Deafblind Program Curriculum

Girl painting with broccoli floret.

The Deafblind Program offers several curriculum options, each aligned with the Massachusetts Curriculum Frameworks including English Language Arts, Math, Science, and Social Studies.

Our curriculum has been developed over the course of nearly two centuries of working with individuals who are deafblind. Although the curriculum reflects all that we have learned, we are always making new discoveries and embrace flexibility as innovation changes the way we teach.

Preschool:

An early childhood curriculum for children ages three through six.   

  • Development of early language and communication
  • Play and cognitive development
  • Preschool curriculum experiences via the use of multisensory materials
  • Social experiences in small groups and behavior development
  • Self-help skills (toileting, eating, dressing)
  • Sensory integration

Early Academics:

A program for young children ages five through 12.

  • Development of early language and communication
  • Individually and developmentally based instruction focused on assisting the student to become as independent as possible
  • Cognition and early academic skills using a thematic approach based on English Language Arts, Math, Science and Social Studies
  • Development of play skills
  • Interactive play skills in one-on-one and small group setting
  • Social and behavior skills emphasized throughout the day
  • Experiences in the community
 

Academic:

Academic course/grade level content for children ages six through 22.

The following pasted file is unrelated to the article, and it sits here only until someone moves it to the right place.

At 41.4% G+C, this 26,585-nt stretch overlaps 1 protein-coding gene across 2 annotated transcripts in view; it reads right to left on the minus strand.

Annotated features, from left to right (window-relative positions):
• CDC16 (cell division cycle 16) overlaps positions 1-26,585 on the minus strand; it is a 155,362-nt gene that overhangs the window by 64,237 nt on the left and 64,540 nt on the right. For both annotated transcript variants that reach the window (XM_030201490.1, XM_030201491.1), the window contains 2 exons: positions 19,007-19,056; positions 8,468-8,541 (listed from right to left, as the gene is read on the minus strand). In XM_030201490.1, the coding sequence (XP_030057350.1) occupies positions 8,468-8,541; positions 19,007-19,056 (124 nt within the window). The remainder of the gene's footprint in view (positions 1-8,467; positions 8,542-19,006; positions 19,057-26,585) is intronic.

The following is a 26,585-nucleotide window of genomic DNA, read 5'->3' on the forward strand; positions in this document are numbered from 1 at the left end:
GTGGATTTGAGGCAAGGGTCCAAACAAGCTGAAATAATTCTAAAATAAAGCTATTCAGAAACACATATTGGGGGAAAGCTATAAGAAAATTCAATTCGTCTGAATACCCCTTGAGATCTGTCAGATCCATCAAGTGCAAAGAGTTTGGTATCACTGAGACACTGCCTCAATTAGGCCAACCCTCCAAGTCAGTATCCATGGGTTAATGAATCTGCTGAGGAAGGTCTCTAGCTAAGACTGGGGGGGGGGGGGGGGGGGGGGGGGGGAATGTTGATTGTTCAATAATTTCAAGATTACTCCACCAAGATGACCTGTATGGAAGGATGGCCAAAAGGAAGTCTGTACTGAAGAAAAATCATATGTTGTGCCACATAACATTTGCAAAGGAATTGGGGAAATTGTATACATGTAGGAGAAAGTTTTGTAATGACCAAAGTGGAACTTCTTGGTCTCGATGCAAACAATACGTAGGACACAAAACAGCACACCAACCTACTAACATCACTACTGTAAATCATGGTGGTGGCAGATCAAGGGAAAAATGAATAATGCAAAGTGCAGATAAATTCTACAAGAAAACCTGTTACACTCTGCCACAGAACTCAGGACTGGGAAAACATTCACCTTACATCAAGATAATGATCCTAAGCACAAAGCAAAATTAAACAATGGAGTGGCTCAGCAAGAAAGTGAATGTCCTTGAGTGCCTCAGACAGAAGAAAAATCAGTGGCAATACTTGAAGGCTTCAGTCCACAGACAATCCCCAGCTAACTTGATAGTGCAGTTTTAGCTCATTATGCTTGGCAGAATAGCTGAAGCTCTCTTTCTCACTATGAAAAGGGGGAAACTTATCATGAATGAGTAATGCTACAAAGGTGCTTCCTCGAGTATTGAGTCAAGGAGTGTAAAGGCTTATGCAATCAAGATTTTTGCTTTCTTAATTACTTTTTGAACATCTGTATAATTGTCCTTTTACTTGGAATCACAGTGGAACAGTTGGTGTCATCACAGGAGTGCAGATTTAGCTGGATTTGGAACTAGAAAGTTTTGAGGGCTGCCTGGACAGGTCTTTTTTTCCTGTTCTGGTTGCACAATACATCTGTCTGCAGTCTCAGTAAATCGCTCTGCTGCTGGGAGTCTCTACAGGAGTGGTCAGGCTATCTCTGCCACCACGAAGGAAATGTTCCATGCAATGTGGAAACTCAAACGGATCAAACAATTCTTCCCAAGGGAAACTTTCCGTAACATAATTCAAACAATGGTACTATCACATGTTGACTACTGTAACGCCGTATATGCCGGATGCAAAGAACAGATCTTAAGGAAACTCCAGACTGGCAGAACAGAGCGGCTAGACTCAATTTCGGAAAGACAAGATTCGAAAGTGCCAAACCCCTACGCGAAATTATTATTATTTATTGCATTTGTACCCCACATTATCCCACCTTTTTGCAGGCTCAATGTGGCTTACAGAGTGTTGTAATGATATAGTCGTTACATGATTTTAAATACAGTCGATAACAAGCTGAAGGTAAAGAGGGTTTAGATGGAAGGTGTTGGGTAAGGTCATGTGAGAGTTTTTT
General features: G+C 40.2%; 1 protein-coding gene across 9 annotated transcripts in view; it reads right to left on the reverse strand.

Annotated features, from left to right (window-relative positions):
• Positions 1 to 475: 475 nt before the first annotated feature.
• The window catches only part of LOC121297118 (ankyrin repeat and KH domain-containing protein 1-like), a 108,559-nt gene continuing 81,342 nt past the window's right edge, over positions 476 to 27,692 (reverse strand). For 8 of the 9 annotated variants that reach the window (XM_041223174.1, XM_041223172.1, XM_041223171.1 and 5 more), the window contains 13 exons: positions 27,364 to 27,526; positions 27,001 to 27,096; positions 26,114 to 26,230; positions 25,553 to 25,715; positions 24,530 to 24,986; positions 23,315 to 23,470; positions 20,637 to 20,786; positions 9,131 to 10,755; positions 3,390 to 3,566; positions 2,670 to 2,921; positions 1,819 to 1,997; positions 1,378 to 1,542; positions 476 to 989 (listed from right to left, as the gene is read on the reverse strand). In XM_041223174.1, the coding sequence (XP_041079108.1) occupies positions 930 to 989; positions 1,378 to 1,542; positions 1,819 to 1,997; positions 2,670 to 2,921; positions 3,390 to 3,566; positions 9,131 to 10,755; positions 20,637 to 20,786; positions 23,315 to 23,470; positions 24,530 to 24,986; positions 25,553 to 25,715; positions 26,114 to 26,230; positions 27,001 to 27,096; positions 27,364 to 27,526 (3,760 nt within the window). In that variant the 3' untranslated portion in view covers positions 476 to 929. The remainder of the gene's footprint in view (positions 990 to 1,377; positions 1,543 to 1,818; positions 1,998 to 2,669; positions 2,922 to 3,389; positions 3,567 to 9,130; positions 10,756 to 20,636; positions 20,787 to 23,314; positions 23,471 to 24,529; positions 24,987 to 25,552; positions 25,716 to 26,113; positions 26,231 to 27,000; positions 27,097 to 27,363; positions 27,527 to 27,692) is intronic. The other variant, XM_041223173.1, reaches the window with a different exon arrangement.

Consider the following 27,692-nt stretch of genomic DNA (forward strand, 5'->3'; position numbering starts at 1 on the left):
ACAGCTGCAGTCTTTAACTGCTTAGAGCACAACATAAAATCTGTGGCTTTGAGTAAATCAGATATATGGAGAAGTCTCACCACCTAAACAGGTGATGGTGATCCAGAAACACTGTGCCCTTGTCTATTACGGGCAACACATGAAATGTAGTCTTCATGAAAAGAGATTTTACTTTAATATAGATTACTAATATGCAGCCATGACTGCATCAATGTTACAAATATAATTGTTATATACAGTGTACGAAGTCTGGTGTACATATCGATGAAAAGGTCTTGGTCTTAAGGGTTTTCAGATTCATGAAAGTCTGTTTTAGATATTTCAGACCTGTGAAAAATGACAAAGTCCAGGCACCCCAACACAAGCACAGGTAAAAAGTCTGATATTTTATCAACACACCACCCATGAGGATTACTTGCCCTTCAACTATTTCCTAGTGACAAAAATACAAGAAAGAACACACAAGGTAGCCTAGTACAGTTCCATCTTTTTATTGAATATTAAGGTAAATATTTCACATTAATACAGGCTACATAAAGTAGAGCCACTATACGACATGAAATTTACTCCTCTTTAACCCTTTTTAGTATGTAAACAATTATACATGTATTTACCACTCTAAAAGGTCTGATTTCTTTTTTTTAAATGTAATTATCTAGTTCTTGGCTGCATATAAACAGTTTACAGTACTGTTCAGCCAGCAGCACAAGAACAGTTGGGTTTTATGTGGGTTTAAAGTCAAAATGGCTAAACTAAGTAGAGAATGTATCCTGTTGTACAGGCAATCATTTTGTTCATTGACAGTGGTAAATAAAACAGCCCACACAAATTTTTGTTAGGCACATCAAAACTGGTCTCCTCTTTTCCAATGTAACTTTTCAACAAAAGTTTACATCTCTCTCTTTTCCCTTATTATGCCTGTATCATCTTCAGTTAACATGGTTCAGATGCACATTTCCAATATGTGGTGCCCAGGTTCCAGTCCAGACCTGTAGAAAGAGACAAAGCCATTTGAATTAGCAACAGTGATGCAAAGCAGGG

• Language and communication
  • Full range of academic subjects including English Language Arts, Math, Science and Social Studies
  • Expanded Core Curriculum subjects such as Independent Living Skills and Vocational training
  • Recreation, Leisure, Social and Community skills
  • High school diploma program for eligible students

Functional Academic:

Curricula for students ages 12 through 22 focused on teaching functional academic skills.

  • Basic number concepts, time and money skills, sorting and matching, calendar concepts, reading and writing
  • Daily living and self help skills (laundry skills, household chores, cooking, grocery shopping, personal hygiene)
  • Social skills
  • Leisure, recreation and community skills (indoor and outdoor play activities, bowling, movies, parks, shopping, etc.)
 

Life Skills:

Curricula for students ages 12 through 22 focused on teaching functional life skills geared to increasing student independence.

  • Communication skills
  • Functional skills to enhance independence in supported living and vocational environments
  • Motor skills
  • Social skills
  • Leisure, recreation and community skills
  • Daily living and self help skills (cooking, grocery shopping, chores, laundry skills, personal hygiene, eating, toileting, etc.)

Vocational Training:

A program for adolescent students ages 14 through 22 focused on teaching work skills to prepare them for post-school adult living opportunities.

  • On-campus work training options include: recycling, filling soda machines, mail delivery, plant care, supplies delivery, coin sorting/rolling, clerical work, etc.
  • Community based training options are available for all students 16 and older. Placement is determined by student interests and preferences as well as their strengths.
  • Community based work training opportunities including placements at greenhouses, recycling centers, office buildings, cafeterias, produce markets, banks, museums, malls, etc.
 

Besides the academic curriculum, the services listed below are offered for each student as appropriate:

Support services:

  • Orientation and Mobility Instruction
  • Adapted Physical Education
  • Computer/Technology
  • Residential
  • Transition

Clinical services:

  • Psychology
  • Behavioral Consultation
  • Speech Therapy
  • Audiology
  • Physical Therapy
  • Occupational Therapy
  • Social Work
  • Health Services